With temperatures set to plunge in Ukraine in the coming days, Russian soldiers in the 40-mile convoy of tanks could freeze to death. Glen Grant, a senior defence expert at the Baltic Security Foundation, told Newsweek that the tanks will turn into huge refrigerators for the Russian army if they are not running the engine.
“The boys won’t wait, they will get out, start walking to the forest, and give themselves up to avoid freezing to death,” Grant added.
The concerns have been raised as the convoy, heading towards Ukraine capital Kyiv, has slowed down amid the war. It is currently 19 miles from the city centre, The Independent reported.
Eastern Europe will soon be under the grip of a cold snap around the middle of the week, during which the temperature is expected to drop to minus 20 degrees Celsius. Kyiv and other areas are already experiencing minus 10 degrees Celsius.
Former British Army Major Kevin Price told The Daily Mail that Russians’ tanks will become nothing more than “40-ton freezers” as the mercury drops. He added that bitter conditions will destroy the morale of troops not prepared for Arctic-style warfare.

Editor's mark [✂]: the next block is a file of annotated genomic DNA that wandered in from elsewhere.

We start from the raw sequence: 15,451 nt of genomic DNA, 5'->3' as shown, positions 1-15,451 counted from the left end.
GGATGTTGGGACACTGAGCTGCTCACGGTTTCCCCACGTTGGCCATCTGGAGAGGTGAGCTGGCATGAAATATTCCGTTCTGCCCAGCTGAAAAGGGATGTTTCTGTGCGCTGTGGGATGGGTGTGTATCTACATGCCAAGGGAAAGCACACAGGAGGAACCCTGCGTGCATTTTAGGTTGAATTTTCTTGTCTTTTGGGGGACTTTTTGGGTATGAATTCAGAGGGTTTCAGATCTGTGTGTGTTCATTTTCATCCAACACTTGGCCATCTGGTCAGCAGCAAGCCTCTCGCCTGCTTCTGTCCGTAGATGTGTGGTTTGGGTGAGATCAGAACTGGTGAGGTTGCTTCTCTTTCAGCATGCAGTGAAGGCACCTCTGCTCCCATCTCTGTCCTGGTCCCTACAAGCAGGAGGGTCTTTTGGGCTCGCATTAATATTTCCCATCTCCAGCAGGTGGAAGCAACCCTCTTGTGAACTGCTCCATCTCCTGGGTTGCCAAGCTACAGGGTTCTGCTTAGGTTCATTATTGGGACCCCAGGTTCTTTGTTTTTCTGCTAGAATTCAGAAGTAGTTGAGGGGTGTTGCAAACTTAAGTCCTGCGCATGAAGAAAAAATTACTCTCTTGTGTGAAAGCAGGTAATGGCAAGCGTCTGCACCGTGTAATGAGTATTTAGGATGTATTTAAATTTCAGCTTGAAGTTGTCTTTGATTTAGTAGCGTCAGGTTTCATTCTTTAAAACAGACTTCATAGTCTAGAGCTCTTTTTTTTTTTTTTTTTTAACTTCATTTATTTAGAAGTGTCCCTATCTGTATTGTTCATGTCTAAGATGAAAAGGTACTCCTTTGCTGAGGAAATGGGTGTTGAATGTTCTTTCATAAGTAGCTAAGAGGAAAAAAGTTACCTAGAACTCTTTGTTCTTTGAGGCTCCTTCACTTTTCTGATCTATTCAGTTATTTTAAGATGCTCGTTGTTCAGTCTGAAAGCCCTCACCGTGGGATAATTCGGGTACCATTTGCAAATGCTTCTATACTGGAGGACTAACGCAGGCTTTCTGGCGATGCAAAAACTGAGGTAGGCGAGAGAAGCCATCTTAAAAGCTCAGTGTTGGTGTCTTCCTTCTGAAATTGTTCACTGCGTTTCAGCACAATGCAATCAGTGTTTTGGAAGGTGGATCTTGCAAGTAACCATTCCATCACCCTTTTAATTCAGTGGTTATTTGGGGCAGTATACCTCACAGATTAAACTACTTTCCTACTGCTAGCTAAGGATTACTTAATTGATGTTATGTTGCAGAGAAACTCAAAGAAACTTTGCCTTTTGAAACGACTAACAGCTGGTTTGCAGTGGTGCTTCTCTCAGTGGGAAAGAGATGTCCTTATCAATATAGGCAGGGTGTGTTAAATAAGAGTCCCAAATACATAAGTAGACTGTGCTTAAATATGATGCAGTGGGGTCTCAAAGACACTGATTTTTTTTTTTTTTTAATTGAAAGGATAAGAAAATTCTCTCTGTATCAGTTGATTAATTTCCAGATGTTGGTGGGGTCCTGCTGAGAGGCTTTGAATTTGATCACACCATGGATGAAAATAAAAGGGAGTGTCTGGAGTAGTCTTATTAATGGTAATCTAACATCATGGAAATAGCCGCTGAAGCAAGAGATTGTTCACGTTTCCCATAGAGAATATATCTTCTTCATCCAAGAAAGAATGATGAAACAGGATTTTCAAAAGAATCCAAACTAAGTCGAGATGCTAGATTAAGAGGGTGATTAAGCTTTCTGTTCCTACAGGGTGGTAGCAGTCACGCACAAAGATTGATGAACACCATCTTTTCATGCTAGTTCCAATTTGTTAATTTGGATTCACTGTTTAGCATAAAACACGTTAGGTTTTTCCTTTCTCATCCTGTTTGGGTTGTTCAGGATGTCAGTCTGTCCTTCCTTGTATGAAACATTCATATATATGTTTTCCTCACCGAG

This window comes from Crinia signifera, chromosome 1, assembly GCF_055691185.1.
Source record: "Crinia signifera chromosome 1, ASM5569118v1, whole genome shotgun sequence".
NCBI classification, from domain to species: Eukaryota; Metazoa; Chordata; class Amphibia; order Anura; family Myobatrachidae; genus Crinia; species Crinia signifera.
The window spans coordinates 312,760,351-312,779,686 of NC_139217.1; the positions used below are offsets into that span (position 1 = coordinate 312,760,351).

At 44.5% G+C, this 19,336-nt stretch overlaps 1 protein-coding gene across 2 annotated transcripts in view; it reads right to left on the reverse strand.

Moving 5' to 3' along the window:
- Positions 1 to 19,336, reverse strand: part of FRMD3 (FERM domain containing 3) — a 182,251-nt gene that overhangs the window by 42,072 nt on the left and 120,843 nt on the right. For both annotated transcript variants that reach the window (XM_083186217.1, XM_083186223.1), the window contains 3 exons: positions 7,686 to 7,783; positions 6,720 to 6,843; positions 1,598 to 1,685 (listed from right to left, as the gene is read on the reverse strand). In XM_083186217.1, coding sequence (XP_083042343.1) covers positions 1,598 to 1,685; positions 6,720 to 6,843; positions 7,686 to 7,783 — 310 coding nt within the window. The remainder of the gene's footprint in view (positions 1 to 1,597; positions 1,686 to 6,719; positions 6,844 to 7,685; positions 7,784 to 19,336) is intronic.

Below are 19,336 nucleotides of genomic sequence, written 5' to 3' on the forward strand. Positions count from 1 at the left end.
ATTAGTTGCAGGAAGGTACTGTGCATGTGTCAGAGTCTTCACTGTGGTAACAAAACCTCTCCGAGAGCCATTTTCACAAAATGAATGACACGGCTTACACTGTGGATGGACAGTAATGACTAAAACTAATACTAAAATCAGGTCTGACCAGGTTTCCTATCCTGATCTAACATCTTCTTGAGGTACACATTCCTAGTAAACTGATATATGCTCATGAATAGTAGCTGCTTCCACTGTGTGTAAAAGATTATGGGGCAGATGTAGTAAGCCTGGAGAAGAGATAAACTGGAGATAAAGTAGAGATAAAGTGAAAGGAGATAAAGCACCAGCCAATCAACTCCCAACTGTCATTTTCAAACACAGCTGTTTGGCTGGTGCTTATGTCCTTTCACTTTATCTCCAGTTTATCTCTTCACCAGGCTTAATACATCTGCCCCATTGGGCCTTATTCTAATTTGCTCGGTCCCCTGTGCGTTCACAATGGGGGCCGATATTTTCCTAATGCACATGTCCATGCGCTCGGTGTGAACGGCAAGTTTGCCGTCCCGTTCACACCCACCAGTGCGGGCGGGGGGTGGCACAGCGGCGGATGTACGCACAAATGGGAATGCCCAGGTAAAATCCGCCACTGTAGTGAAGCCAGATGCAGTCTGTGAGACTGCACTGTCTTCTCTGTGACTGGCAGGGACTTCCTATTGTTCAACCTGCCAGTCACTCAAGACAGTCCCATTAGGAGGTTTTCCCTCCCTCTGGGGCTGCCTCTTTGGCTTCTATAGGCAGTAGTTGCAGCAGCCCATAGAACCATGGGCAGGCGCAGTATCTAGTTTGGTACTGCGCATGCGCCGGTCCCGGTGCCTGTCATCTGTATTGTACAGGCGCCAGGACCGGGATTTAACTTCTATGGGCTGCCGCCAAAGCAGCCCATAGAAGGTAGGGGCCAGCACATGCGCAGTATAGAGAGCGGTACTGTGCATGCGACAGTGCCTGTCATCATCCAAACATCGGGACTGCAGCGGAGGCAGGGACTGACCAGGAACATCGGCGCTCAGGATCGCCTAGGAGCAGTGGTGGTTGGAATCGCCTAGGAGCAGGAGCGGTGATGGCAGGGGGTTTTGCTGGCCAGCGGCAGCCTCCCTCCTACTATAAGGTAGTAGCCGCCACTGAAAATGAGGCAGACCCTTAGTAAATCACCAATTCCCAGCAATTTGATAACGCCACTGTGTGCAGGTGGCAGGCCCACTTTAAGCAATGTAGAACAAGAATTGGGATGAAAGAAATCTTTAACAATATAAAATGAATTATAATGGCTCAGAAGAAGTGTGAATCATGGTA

The convoy has been stuck due to mechanical problems and fuel supply issues, as reported by multiple publications.
The plunging temperature could also create trouble for thousands of refugees who are leaving Ukraine.
More than 2 million people have fled Ukraine since President Vladimir Putin launched the invasion nearly two weeks ago. Moscow calls its action a “special military operation” to disarm its neighbour and dislodge leaders it calls “neo-Nazis.”
Kyiv and its Western allies dismiss that as a baseless pretext for an unprovoked war against a democratic country of 44 million people.
The war has swiftly cast Russia into economic isolation never before visited on such a large economy. Western companies, like McDonald’s, Starbucks, Coca-Cola, Pepsi and others have swiftly withdrawn from the Russian market.
The United States said on Tuesday it was banning imports of Russian oil, a major policy change after energy was previously exempted from sanctions.